Marathon County Judge Vincent Howard ruled this afternoon to deny the post-conviction motions of Dale and Leilani Neumann.
Dale Neumann argued he should get a new trial because jurors in his prayer-death trial could have been biased after learning that his wife was previously convicted in the case. Leilani also appealed on grounds she was improperly defended in a separate second-degree homicide trial in 2009.
Judge Howard, who oversaw the separate trials for Dale and Leilani, wrote that “hindsight” was not enough reason to overturn “strategic decisions” made by the couple’s attorneys.
(Article continues below this ad)
Taking a break?
Dale’s defense attorney and prosecutors came to a joint decision to inform the jury of Leilani’s prior conviction, rather than risk members of the jury who were unaware of the conviction finding out at trial, Howard wrote.
“It is admittedly extraordinary to actually inform potential jurors of a prior conviction of a co-defendant, but there is no real denying that these trials were also very extraordinary,” Howard wrote.
Leilani’s argument that her trial attorney should have put stronger emphasis on her sincere belief that prayer is a form of treatment also was rejected by Howard. The judge wrote that attorney Gene Linehan had to make a quick decision during his closing argument, following prosecutors’ attempt to portray Leilani as a “religious extremist.”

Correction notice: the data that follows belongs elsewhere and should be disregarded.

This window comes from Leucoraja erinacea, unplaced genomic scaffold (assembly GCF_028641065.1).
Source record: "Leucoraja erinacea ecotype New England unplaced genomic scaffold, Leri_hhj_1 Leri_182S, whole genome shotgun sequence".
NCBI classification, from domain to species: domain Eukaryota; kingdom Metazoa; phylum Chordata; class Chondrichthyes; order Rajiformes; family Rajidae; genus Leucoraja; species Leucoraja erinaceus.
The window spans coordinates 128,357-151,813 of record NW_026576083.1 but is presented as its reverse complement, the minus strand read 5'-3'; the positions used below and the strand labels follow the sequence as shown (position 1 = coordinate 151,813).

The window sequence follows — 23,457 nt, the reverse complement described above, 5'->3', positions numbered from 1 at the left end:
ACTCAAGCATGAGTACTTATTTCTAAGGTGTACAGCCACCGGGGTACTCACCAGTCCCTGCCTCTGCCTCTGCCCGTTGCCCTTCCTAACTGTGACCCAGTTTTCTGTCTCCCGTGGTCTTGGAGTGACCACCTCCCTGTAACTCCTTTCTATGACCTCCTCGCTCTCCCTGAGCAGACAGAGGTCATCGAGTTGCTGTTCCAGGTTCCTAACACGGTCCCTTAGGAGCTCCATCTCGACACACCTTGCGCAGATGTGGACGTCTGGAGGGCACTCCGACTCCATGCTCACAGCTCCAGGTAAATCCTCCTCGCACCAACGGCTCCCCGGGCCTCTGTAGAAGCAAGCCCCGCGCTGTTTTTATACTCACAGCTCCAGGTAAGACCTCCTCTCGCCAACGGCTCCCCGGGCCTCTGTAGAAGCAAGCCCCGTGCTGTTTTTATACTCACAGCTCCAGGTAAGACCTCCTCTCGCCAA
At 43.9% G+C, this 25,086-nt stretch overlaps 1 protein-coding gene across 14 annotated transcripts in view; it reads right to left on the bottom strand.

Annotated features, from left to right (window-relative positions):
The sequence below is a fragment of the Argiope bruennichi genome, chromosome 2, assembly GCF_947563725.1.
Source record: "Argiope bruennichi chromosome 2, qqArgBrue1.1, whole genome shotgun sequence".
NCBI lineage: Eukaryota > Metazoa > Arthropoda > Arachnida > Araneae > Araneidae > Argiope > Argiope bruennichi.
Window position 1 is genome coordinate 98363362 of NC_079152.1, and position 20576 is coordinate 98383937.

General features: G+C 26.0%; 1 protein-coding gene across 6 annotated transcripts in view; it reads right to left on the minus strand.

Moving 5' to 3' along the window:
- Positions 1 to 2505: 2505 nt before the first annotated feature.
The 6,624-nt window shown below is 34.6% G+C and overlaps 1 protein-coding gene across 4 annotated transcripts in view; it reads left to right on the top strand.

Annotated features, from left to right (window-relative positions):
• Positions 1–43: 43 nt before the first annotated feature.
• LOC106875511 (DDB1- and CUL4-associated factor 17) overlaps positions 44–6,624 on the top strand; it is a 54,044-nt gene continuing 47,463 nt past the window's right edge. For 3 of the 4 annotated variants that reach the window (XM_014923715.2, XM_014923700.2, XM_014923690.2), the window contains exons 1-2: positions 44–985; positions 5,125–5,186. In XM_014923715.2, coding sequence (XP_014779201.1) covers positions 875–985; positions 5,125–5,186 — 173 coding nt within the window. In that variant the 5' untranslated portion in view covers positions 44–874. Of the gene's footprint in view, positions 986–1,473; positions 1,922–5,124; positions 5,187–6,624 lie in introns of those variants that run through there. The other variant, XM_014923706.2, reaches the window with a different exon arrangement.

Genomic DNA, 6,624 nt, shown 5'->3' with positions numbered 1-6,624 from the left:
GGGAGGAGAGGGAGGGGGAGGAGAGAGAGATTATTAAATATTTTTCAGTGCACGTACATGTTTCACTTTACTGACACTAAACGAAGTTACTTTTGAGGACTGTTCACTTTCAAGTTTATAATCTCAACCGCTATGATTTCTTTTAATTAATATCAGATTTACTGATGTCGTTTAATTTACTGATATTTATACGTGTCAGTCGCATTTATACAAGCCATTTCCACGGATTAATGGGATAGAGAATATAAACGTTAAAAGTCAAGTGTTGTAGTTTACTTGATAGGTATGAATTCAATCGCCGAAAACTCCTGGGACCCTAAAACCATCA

“Hindsight can sometimes reveal places where there is room for improvement,” Howard wrote. “Trial counsel certainly could have better explained and emphasized the sincere belief defense…but room for improvement is not the same as deficient performance.”
Dale and Leilani Neumann were each convicted separately. They each faced up to 25 years in prison, but at their sentencing in October 2009 Judge Howard has recommended a withheld sentence and 10 years of probation with conditions. Howard has ordered jail time as a condition of probation. Each parent also has to serve 30 days in jail a year for the next six years.
• The term ‘faith healing’ refers to healing that occurs supernaturally — as the result of prayer rather than the use of medicines or the involvement of physicians or other medical care.
• But while faith healings do take place today just as they did in the early Christian church, the teachings of some churches, movements and individuals on this subject amount to spiritual abuse.
• Legitimate churches and movements do not equal using drugs or receiving proper medical attention with unbelief, insufficient faith, or otherwise sinning against God.